It’s a tribute to the development that it does not look out of place against the backdrop of the 12th century Lanercost Priory on an adjoining site, now managed by Historic England.
Currently Philip is ploughing his energy into a new venture which he hopes will generate additional income – hosting ‘high end’ weekend parties at the Castle for well-to-do American tourists.
He is in the midst of creating eight bedrooms for his transatlantic guests equipped with luxurous ensuite bathrooms, period decoration and wood burning stoves. The first guests are scheduled to arrive in September.
Despite all the challenges Philip remains remarkably upbeat. “I love it here, and not a day goes by when I don’t think how lucky I am,” he said. “I’m determined not to be the first Howard to sell up after 650 years. It would be wonderful if one of my children were to take it on, and part of my motivation is that I don’t want to bequeath them something that would ruin them.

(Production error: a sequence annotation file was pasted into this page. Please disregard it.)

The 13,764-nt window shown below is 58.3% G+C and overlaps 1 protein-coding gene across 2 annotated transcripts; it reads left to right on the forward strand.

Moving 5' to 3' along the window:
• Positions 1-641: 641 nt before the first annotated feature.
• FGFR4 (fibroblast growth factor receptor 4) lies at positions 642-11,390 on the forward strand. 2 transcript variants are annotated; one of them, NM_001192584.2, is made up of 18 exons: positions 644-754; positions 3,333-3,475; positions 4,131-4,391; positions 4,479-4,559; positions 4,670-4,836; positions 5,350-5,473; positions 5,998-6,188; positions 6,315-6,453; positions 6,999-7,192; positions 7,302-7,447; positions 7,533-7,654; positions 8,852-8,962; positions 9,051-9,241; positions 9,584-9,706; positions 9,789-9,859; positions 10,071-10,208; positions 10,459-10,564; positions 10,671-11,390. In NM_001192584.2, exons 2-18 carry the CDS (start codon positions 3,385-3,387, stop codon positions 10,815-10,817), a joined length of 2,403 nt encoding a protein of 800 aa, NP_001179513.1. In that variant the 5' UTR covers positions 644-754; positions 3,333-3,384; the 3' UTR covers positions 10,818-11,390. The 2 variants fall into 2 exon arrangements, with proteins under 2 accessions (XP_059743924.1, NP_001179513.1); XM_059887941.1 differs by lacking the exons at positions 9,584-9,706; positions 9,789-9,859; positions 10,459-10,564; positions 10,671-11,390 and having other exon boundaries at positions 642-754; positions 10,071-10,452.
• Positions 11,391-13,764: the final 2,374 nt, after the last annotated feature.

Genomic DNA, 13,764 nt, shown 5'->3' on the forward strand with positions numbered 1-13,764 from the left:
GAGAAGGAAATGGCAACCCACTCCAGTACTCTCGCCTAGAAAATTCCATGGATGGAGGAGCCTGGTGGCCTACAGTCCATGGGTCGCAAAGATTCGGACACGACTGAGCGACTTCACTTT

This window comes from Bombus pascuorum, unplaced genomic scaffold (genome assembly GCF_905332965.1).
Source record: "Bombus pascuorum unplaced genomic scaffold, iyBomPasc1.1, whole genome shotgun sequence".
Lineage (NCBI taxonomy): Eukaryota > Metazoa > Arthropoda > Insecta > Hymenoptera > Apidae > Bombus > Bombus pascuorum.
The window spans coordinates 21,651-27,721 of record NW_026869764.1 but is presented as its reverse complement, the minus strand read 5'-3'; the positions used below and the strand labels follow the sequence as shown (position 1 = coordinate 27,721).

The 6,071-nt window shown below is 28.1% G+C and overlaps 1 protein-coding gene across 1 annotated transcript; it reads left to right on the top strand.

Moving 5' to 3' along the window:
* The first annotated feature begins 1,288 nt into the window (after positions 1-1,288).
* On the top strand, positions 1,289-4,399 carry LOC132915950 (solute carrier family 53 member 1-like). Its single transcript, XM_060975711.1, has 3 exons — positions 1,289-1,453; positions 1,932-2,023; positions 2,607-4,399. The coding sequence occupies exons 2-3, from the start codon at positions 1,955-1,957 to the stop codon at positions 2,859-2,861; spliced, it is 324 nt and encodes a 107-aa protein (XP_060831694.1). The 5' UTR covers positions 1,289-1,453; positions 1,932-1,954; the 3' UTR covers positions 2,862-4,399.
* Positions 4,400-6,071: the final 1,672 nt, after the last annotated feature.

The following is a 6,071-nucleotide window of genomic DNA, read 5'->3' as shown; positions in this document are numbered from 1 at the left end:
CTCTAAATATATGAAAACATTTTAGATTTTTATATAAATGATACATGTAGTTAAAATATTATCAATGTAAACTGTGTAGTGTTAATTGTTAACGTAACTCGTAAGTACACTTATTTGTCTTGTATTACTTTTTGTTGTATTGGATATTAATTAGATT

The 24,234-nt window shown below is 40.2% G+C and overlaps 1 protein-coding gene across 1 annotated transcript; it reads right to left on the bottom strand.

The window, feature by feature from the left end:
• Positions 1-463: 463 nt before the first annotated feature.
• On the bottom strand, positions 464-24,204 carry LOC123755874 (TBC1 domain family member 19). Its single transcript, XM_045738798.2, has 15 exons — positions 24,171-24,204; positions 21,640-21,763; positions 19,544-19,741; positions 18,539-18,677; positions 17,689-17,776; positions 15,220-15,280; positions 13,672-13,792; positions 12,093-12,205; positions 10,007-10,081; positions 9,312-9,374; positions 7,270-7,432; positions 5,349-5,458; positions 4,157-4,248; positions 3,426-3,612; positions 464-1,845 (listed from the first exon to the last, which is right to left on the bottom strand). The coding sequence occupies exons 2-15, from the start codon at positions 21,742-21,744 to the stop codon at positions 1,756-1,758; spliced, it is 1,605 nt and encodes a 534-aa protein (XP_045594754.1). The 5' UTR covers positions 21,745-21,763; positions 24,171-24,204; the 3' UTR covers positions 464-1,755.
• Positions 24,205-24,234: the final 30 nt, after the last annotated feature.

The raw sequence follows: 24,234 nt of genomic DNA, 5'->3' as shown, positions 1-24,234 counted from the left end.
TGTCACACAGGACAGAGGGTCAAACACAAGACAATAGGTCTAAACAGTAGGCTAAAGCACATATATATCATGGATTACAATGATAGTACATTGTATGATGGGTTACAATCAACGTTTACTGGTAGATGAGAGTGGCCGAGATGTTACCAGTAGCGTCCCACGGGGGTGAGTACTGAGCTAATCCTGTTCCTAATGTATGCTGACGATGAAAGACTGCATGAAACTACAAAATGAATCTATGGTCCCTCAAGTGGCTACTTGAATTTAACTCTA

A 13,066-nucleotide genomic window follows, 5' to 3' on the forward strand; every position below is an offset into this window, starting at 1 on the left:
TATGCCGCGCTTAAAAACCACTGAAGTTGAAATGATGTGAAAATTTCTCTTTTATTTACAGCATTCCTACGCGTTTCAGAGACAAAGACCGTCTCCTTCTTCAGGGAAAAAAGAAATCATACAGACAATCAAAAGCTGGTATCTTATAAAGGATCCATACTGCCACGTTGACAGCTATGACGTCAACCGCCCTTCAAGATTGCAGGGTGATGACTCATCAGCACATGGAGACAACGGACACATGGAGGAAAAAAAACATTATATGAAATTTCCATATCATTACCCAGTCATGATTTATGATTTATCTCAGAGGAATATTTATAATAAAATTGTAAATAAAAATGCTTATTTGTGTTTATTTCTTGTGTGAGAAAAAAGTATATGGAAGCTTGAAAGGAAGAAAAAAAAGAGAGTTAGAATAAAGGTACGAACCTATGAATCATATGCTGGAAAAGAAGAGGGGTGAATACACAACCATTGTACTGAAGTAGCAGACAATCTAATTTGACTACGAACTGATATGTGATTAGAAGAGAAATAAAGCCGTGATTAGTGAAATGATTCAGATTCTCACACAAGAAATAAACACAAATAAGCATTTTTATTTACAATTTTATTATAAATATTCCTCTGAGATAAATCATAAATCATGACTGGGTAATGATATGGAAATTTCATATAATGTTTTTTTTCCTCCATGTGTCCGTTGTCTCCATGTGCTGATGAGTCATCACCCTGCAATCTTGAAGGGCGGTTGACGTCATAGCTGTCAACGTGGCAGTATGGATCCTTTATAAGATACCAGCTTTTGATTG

“But neither would I like them to ruin it!” he adds.
- Vision in white – Like any self-respecting castle Naworth has its ghost. The mysterious white lady is said to the spirit of a local girl seduced by one of the Lord Dacres, who then became pregnant. On discovering his rank and social standing, she realised they could never be together. She threw herself into a stream on his wedding day and drowned, whereupon her mother put a curse on the family. The sounds of a woman sobbing have reportedly been heard in parts of the castle.
- The Dacre Beasts – In 1999 Philip Howard reluctantly sold four remarkable six-foot high carved oak heraldic carvings – known as the Dacre Beasts – to the Victoria & Albert Museum, in lieu of death duties incurred by his late father. The creatures – a bull, gryphon, ram and a crowned salmon – are symbolic of the baronies of Dacre, De Moulton and Greystoke and stood for 400 years in the Great Hall at Naworth. Experts say they were probably made from a single oak felled on the estate to commemorate Thomas Lord Dacre’s part in the victory at Flodden in 1513.
- Hide and seek – Situated behind blind panelling in the private chapel high in one of the towers, Naworth’s priest hole even has its own window. It was built by Lord William Howard, who was a devout catholic.
Pictures courtesy of Roy Kilcullen